ROOT – Due to laws passed in 2011 under the then government. Scott Walker curtailing union rights, with the city making unilateral changes to health care benefits for employees and retirees at the end of 2019 appear legally justified, much to the dismay of union members and Racine retirees.
But a lawsuit against the changes is still months away from conclusion.
In the fall of 2019, City Hall – struggling financially and struggling to balance next year’s budget – made its healthcare plans more expensive. The change affected all employees, including retirees, both non-unionized and unionized within the police and fire departments.
Current and former employees protested at City Hall, but City Council approved the changes by one vote.
Within months, hundreds of retirees filed lawsuits against the city, seeking the restoration of their original benefits.
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After reviewing the case, even state arbitrator Raleigh Jones wrote that his initial reaction was, “The City can’t do this unilaterally; Surely this violates the contract! according to a court document filed March 18. But after reviewing the case, Jones ruled otherwise.
The city is now seeking to dismiss the lawsuit, which includes more than 300 plaintiffs. But there is no guarantee that the unions have lost the legal battle.
On March 18, after a hearing in which Local 321, the firefighters’ union, sought to have the arbitrator’s decision overturned, Racine County Circuit Court Judge Jon Fredrickson ruled against the union, raising grounds for appeal.
Four days later, a union filing said “plaintiffs oppose the city’s proposed ordinance” that would have their case thrown out.
The next hearing is scheduled for June 24 before Racine County Circuit Court Judge Eugene Gasiorkiewicz.
CLICK HERE to read a selection of documents associated with the lawsuit filed against the Town of Racine
Arbitration and Law 32
In a meeting on Nov. 4, 2019 — after the health care changes were approved by city council, but before they came into effect — according to a statement of facts from Jones, the arbitrator and a lawyer: “During At the meeting, union officials said they agreed the city had no legal obligation to negotiate with the union regarding design changes to the plan, following legal changes resulting from Bill 32 of the Wisconsin.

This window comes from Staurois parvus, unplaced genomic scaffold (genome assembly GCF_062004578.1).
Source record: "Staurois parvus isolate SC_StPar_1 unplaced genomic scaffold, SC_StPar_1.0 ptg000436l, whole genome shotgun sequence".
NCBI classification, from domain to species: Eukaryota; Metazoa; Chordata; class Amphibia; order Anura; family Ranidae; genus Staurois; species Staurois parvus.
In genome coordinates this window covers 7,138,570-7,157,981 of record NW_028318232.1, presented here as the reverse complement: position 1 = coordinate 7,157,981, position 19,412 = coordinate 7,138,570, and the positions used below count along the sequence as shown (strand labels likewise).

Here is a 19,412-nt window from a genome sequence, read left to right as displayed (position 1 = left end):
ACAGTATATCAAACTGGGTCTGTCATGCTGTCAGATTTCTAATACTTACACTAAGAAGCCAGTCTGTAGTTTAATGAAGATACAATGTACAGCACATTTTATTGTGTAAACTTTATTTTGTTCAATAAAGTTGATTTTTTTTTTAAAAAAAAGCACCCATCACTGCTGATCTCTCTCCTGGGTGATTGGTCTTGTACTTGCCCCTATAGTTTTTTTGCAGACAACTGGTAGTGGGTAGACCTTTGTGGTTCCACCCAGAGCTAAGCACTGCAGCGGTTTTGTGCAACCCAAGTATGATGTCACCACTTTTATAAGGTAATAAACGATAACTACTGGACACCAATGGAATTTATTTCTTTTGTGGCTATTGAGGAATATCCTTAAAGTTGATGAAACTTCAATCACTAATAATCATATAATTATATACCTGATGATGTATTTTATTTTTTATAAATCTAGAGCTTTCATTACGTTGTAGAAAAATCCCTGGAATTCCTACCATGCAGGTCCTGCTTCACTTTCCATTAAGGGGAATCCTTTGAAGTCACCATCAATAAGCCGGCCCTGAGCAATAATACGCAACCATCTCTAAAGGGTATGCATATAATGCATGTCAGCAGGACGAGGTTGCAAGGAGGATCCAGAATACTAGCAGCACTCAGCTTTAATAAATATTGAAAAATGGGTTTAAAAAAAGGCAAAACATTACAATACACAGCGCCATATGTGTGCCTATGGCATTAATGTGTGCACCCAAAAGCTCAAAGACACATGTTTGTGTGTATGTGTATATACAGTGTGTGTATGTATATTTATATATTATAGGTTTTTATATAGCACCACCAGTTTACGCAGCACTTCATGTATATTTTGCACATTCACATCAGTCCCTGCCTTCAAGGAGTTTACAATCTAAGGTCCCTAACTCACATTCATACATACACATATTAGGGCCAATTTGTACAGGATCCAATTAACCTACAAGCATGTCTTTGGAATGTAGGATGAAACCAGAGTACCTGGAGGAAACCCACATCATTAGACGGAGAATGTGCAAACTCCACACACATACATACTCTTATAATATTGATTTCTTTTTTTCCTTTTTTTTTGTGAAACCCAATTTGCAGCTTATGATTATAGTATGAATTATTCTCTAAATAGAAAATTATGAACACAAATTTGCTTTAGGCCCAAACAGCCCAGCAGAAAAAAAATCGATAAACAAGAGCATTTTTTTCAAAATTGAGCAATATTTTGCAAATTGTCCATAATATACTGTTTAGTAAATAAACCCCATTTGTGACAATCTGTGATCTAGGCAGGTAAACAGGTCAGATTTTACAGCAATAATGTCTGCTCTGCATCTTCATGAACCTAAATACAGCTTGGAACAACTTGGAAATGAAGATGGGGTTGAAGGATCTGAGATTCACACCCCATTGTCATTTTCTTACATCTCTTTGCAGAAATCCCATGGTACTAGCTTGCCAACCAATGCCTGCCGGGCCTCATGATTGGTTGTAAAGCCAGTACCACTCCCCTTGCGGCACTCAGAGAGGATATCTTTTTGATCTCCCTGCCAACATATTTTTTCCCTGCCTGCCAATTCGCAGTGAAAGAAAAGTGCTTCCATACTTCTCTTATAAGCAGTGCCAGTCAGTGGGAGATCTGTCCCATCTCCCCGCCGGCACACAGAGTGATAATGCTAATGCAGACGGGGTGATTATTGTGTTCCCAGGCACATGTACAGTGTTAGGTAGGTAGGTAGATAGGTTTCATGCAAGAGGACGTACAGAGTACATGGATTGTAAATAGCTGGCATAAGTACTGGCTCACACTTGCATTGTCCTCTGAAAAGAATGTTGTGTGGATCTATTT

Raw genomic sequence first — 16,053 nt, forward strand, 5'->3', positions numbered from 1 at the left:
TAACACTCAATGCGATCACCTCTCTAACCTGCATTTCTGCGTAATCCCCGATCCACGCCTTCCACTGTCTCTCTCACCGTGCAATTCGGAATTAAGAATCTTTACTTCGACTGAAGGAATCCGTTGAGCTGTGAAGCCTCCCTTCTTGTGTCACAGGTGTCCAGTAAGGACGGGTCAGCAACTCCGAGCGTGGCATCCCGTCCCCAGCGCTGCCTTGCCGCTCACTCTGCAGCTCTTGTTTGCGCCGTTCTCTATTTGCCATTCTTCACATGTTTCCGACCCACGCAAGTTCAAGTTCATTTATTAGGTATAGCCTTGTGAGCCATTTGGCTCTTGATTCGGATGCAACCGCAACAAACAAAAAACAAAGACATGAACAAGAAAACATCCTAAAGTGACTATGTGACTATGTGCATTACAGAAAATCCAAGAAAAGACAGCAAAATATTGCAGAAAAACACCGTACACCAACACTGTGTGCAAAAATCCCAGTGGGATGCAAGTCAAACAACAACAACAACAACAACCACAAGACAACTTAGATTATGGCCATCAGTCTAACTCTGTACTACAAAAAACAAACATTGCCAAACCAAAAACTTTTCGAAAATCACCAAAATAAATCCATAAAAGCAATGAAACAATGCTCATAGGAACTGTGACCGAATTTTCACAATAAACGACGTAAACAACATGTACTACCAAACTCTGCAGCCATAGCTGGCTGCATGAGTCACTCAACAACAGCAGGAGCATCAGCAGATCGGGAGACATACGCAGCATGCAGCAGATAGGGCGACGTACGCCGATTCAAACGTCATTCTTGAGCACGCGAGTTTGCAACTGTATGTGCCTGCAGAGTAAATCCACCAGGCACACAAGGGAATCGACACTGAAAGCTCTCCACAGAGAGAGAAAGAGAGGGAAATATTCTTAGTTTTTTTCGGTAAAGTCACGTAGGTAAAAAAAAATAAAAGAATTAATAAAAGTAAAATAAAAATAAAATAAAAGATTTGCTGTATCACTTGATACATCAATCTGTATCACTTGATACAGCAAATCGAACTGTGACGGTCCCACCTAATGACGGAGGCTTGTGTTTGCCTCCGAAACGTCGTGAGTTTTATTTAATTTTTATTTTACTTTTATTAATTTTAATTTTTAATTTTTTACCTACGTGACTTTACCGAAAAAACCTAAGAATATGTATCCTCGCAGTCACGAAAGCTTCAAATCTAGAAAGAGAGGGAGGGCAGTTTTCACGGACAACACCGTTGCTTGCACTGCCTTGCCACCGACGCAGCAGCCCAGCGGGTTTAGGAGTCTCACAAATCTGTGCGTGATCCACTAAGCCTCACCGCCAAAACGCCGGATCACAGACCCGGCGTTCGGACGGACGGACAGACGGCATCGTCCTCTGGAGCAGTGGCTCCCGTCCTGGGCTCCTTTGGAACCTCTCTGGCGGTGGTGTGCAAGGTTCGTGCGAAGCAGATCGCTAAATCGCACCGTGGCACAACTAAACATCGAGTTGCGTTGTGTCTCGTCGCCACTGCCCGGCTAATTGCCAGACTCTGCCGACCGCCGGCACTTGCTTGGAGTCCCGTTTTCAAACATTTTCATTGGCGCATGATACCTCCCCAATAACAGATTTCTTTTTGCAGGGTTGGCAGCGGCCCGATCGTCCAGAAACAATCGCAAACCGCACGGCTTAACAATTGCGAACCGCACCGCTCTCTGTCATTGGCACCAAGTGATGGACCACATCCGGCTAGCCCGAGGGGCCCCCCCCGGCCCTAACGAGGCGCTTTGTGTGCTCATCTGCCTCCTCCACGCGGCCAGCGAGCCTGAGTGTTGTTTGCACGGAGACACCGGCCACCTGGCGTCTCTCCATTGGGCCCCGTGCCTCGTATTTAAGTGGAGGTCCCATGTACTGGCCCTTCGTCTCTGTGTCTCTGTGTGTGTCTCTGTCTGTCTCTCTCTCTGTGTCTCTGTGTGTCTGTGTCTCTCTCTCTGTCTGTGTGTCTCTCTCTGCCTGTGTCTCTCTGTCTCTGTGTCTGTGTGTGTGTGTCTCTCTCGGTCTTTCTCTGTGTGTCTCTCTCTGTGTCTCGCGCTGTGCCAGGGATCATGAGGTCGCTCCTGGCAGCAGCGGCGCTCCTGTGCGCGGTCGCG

Wisconsin Bill 32 was the first two-year state budget passed under Governor Scott Walker in 2011, who along with Bill 10 crippled collective bargaining for public employees in Wisconsin.
Jones wrote: “On the same day (November 4, 2019), the union filed a complaint with the WERC (Wisconsin Employment Relations Commission, which provided the arbitrator) which alleged that the city had refused to negotiate with the union. on changes to health insurance. benefits, had unilaterally changed health insurance benefits for union members without first negotiating in good faith with the union, and that the changes to the affected health benefits are mandatory subjects for negotiation.
However, under state law, municipalities are prohibited from collective bargaining when it comes to health plans offered to unionized employees. Essentially, a municipal employer can improve or reduce health benefits as it sees fit and is not allowed to negotiate with the unions themselves unless direct employee contributions are adjusted.
Lawyers challenging the city’s decision on behalf of the plaintiffs allege the city violated its collective bargaining agreement by increasing “the share of employee premiums for the high-deductible plan to 7.5% versus 5% for active members and those who will retire under the CBA”. and capping “the Medicare Part B premium at $135.50.”
“Due to the city’s changes to retiree health insurance, I have spent far more funds on health insurance than I ever paid as a retiree,” wrote a retiree from the city. city in an affidavit. This sentiment was echoed by several other plaintiffs in affidavits, who also noted that many plaintiffs were living on fixed incomes as retirees and that reduced benefits put them in dire straits.
Both sides knew the health benefits being offered were less desirable when they were offered in 2019. Racine Mayor Cory Mason wrote that other cuts being considered to balance the 2020 budget would have been “worse.”
However, a filing by attorneys representing the city claimed “there are plaintiffs whose monthly premiums actually went down after the city changes.”
So even though the design of the employees’ health care plan was changed, since their direct premium contributions remained unchanged, collective bargaining was prohibited, Jones concluded.
In a document dated Aug. 27, 2019, the city said the “then-proposed changes to the design of the employee health insurance plan…would result in potential savings for 2020 of approximately $3,200,000.”
This $3.2 million represented a significant saving that helped balance the 2020 budget.
Mason said the city could have faced another budget crisis in 2022 had it not been for substantial public assistance from the federal government.
Among the signs carried by union members who turned protesters outside City Hall in September 2019 were statements such as “Hands off our insurance” and “Cut spending, not jobs.”
In photos: City workers call out to the mayor during a protest against economic changes to health care in September 2019